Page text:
This paper describes Wittgenstein's pre-theoretical transcendentalist conception of ethics and the challenge it presents for the kind of global cosmopolitan perspective required of any multinational social responsibility strategy. It is argued that this challenge can be overcome through establishing a sense of solidarity with all stakeholders via a corporate social compact rooted in what Wittgenstein refers to as spontaneous agreement and sympathy. Contemporary examples of successful strategies are provided.
In this article, we empirically assess the impact of corporate ethical identity (CEI) on a firm's financial performance. Drawing on formulations of normative and instrumental stakeholder theory, we argue that firms with a strong ethical identity achieve a greater degree of stakeholder satisfaction (SS), which, in turn, positively influences a firm's financial performance. We analyze two dimensions of the CEI of firms: corporate revealed ethics and corporate applied ethics. Our results indicate that revealed ethics has informational worth and enhances shareholder (...) value, whereas applied ethics has a positive impact through the improvement of SS. However, revealed ethics by itself (i.e. decoupled from ethical initiatives) is not sufficient to boost economic performance. (shrink)
The mineral resources sector is critical to Australia''s economic and social well-being. Minerals and energy have a value of $30 billion in export revenues, providing 50 percent of Australia''s merchandise exports. The industry is characterized by substantial capital investment and very long lead times for project developments and a very competitive international market. The future direction and location of the industry is inextricably linked to long term exploration activities. The industry is faced with a far more complex set of environments (...) than most. The paper identifies the range of complex issues and the wide variety of players using a stakeholder analysis. By monitoring such interactions, and knowing the objective set of the parties, a guide could be established to define moral and ethical frameworks for each interaction. (shrink)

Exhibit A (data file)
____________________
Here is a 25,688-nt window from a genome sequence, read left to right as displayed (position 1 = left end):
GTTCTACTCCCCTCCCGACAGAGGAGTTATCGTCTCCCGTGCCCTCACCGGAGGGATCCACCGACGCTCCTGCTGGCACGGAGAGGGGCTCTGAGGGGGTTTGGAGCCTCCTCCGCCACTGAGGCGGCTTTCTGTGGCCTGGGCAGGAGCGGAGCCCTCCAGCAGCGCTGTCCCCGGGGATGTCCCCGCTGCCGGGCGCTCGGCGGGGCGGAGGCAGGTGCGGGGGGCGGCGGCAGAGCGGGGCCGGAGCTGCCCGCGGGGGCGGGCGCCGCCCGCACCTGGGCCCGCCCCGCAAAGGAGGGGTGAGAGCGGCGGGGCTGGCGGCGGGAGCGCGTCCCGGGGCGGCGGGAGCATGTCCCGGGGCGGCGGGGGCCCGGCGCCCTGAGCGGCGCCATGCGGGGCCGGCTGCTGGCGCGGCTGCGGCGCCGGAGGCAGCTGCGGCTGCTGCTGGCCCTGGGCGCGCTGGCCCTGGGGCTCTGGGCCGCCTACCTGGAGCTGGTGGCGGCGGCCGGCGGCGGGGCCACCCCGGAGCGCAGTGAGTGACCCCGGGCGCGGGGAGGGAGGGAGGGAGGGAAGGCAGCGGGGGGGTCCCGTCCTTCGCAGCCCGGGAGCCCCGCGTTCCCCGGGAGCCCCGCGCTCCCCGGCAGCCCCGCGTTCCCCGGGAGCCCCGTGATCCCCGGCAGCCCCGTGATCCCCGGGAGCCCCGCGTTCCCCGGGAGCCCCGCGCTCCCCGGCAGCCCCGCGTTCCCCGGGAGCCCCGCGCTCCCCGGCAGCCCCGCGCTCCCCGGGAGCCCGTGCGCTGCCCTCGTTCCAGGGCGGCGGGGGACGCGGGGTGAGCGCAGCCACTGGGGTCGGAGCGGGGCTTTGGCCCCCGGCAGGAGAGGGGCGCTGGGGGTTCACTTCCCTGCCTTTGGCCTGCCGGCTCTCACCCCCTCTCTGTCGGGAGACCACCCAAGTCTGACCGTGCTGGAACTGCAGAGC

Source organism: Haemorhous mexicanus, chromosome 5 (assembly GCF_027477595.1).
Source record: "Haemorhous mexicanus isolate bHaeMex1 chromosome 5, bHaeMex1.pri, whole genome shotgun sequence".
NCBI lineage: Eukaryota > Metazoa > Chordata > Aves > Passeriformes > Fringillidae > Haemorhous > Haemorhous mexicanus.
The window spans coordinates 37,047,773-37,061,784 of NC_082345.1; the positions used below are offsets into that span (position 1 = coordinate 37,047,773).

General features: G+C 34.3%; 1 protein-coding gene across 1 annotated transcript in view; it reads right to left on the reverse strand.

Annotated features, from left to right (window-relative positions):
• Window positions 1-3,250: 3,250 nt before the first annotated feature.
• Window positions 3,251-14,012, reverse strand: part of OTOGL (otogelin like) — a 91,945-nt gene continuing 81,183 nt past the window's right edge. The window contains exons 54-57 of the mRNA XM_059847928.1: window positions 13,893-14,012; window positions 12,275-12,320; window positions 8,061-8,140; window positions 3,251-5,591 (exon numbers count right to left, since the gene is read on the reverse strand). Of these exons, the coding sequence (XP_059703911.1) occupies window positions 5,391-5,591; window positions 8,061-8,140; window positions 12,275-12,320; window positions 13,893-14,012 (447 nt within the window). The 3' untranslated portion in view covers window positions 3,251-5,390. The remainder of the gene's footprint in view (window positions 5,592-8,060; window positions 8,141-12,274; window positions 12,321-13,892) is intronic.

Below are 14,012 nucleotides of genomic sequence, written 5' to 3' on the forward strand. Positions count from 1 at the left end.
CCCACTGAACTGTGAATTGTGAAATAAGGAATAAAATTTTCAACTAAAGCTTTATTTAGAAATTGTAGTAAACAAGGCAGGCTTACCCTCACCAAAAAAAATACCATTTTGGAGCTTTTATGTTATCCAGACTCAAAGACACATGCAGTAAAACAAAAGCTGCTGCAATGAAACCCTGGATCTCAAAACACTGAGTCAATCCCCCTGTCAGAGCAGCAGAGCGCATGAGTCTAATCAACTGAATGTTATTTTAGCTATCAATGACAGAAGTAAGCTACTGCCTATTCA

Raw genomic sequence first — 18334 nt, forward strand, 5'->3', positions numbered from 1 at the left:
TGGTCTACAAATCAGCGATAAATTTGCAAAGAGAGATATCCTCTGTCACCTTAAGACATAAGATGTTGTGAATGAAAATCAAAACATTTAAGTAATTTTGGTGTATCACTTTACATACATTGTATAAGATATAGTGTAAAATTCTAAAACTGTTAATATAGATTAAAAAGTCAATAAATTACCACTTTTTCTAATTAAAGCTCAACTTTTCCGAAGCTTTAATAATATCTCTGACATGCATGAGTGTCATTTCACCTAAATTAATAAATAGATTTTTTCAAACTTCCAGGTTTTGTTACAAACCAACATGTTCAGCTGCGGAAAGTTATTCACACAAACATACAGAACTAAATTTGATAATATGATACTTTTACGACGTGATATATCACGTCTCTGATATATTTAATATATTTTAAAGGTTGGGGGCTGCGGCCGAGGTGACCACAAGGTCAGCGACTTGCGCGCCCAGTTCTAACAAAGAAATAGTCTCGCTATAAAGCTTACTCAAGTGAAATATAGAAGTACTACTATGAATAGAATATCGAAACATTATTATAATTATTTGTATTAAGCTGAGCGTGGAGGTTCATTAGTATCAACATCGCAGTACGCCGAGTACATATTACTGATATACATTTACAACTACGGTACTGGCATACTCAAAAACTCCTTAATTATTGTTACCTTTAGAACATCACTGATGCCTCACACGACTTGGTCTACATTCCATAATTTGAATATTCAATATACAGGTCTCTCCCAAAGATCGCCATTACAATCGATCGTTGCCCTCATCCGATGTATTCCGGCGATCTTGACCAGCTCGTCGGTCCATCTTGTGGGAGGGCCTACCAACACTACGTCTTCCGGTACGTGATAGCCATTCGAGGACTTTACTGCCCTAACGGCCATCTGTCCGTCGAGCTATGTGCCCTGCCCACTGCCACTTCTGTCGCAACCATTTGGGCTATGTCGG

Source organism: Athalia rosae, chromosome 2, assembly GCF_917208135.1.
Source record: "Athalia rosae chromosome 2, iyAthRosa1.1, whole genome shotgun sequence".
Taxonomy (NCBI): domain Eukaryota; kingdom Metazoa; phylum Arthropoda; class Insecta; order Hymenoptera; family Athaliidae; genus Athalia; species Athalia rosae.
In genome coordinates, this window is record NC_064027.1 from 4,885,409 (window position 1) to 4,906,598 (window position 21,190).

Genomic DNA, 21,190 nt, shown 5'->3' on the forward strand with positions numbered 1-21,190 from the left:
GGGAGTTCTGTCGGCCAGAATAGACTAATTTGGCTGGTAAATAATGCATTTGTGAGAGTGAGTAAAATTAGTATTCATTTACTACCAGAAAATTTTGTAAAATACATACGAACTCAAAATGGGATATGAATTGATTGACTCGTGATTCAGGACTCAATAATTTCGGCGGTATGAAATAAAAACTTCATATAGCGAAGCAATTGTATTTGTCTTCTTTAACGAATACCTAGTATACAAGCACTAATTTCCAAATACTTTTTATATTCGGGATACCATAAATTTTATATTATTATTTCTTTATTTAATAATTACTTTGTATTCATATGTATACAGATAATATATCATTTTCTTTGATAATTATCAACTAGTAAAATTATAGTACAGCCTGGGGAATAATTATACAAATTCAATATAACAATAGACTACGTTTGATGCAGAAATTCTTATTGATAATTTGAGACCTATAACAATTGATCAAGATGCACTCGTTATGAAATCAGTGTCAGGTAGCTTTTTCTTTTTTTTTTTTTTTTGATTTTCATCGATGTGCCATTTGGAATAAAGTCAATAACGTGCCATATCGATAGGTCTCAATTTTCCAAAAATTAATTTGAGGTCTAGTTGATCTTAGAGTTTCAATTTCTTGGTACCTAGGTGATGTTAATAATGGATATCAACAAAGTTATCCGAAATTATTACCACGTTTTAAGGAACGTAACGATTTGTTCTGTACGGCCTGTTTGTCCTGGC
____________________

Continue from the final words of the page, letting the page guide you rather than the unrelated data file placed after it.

This study surveyed investors to determine the extent to which they preferred ethical behavior to profits and their interest in having information about corporate ethical behavior reported in the corporate annual report. First, investors were asked to determine what penalties should be assessed against employees who engage in profitable, but unethical, behavior. Second, investors were asked about their interest in using the annual report to disclose the ethical performance of the corporation and company officials. Finally, investors were asked if they (...) felt that ethics reports should be audited.The survey results indicate that many shareholders (42%) do not expect a high level of ethical behavior from corporate employees or officers. There is a significant amount of interest in disclosure of ethical issues (72%) and unwillingness to trust management to provide unbiased reports of ethical behavior. If such reports are included with the financial statements, 32 percent of the investors surveyed would prefer to have them audited to provide independent verification. (shrink)